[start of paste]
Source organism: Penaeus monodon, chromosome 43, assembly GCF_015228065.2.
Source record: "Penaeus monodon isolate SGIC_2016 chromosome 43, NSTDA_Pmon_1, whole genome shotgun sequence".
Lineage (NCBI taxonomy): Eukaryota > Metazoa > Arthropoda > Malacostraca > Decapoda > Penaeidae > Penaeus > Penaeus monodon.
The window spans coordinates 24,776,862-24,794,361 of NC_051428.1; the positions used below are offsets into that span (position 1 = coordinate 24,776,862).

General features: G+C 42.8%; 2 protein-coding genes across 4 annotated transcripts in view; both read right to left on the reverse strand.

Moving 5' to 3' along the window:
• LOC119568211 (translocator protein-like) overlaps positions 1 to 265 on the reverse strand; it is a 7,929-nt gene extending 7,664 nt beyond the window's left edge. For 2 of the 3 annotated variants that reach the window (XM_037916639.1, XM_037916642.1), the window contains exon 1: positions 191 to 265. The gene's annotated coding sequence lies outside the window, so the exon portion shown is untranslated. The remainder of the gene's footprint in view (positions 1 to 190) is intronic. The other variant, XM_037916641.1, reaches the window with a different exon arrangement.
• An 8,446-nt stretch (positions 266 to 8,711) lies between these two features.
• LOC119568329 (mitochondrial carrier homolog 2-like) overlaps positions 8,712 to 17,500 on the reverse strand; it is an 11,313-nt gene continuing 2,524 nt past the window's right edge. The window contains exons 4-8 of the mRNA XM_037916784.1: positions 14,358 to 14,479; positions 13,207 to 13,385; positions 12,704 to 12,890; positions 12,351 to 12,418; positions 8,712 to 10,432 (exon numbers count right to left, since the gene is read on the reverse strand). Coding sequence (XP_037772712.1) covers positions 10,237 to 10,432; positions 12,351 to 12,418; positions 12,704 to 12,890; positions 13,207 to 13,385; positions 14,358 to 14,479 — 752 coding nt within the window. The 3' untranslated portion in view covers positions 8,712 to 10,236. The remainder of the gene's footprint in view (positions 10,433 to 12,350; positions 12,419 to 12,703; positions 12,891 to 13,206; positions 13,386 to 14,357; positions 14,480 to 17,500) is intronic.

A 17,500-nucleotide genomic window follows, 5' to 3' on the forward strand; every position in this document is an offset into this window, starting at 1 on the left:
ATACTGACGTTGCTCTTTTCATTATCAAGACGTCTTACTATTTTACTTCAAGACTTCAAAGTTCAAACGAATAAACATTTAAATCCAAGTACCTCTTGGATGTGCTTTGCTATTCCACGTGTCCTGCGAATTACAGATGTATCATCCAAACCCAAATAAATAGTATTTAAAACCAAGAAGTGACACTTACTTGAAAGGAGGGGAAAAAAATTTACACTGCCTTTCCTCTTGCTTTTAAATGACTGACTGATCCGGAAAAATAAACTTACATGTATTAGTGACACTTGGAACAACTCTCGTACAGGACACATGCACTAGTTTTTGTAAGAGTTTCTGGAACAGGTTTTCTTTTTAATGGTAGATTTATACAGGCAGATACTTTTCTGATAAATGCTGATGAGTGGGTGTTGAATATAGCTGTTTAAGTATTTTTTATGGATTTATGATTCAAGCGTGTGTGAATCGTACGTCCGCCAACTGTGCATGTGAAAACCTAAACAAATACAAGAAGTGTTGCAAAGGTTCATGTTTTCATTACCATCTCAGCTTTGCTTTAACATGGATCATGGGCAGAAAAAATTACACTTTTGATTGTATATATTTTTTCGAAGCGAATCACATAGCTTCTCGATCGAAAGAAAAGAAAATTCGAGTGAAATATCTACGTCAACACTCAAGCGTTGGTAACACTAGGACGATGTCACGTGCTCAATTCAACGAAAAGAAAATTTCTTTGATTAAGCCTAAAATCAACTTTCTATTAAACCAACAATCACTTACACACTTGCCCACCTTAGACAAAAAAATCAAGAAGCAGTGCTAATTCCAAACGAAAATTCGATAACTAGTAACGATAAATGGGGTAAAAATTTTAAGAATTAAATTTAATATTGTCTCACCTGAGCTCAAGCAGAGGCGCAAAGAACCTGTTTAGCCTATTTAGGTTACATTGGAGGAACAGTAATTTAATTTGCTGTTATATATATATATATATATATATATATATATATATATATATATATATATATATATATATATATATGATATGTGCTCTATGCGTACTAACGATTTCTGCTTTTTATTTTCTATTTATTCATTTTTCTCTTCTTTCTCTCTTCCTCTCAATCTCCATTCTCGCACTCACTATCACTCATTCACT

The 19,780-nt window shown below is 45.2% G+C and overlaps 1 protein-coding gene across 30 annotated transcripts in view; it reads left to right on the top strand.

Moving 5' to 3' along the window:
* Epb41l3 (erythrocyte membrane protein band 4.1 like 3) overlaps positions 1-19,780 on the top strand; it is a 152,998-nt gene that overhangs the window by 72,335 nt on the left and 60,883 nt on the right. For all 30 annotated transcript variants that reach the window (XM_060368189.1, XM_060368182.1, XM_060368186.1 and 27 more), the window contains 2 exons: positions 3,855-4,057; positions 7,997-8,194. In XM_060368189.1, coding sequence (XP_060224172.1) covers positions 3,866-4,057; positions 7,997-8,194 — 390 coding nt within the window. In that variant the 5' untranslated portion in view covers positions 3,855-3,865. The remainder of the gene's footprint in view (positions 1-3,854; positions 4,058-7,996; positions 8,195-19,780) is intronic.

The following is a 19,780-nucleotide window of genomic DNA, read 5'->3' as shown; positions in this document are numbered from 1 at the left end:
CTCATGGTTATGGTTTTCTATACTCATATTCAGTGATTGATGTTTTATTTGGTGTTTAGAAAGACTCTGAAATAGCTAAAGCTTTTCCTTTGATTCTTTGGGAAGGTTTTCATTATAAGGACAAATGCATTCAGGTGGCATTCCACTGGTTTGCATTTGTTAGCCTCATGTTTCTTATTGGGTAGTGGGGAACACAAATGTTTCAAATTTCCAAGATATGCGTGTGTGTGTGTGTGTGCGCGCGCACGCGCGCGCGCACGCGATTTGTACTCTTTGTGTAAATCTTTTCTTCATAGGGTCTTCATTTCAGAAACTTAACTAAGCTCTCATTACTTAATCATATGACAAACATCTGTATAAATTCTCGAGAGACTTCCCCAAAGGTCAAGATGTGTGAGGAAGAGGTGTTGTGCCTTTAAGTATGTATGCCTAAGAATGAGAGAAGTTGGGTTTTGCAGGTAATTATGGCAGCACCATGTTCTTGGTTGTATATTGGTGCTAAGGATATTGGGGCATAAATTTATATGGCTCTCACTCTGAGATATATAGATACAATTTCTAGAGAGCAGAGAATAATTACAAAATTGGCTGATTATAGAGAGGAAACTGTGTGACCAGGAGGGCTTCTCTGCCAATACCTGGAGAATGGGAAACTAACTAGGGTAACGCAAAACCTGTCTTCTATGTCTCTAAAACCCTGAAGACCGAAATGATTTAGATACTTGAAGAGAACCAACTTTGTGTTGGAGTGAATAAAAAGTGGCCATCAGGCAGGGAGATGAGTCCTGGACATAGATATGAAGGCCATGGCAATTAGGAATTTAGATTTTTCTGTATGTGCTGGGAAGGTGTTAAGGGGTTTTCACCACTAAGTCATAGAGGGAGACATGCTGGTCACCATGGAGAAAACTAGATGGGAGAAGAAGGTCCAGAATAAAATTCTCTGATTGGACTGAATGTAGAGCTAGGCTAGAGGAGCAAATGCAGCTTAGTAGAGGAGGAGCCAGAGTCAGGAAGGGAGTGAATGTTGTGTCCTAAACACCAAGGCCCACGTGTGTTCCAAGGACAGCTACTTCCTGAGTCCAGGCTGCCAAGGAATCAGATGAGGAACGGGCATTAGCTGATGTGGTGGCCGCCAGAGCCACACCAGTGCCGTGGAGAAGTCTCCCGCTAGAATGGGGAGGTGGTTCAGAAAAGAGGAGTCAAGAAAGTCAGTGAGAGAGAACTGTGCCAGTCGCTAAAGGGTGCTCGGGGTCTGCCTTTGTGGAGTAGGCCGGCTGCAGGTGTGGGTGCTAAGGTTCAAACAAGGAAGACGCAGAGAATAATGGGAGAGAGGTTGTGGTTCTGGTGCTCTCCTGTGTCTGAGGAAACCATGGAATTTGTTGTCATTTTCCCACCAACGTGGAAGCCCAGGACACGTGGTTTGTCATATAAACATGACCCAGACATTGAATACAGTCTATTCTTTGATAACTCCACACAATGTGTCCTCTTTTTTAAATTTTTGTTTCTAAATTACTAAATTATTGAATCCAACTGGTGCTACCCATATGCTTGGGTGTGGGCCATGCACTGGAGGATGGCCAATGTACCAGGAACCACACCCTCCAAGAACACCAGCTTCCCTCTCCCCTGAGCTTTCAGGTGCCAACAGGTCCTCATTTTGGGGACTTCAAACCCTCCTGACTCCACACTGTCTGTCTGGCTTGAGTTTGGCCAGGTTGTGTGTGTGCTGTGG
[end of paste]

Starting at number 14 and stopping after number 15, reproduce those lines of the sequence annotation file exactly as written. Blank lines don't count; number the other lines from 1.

* Epb41l3 (erythrocyte membrane protein band 4.1 like 3) overlaps positions 1-19,780 on the top strand; it is a 152,998-nt gene that overhangs the window by 72,335 nt on the left and 60,883 nt on the right. For all 30 annotated transcript variants that reach the window (XM_060368189.1, XM_060368182.1, XM_060368186.1 and 27 more), the window contains 2 exons: positions 3,855-4,057; positions 7,997-8,194. In XM_060368189.1, coding sequence (XP_060224172.1) covers positions 3,866-4,057; positions 7,997-8,194 — 390 coding nt within the window. In that variant the 5' untranslated portion in view covers positions 3,855-3,865. The remainder of the gene's footprint in view (positions 1-3,854; positions 4,058-7,996; positions 8,195-19,780) is intronic.

The following is a 19,780-nucleotide window of genomic DNA, read 5'->3' as shown; positions in this document are numbered from 1 at the left end: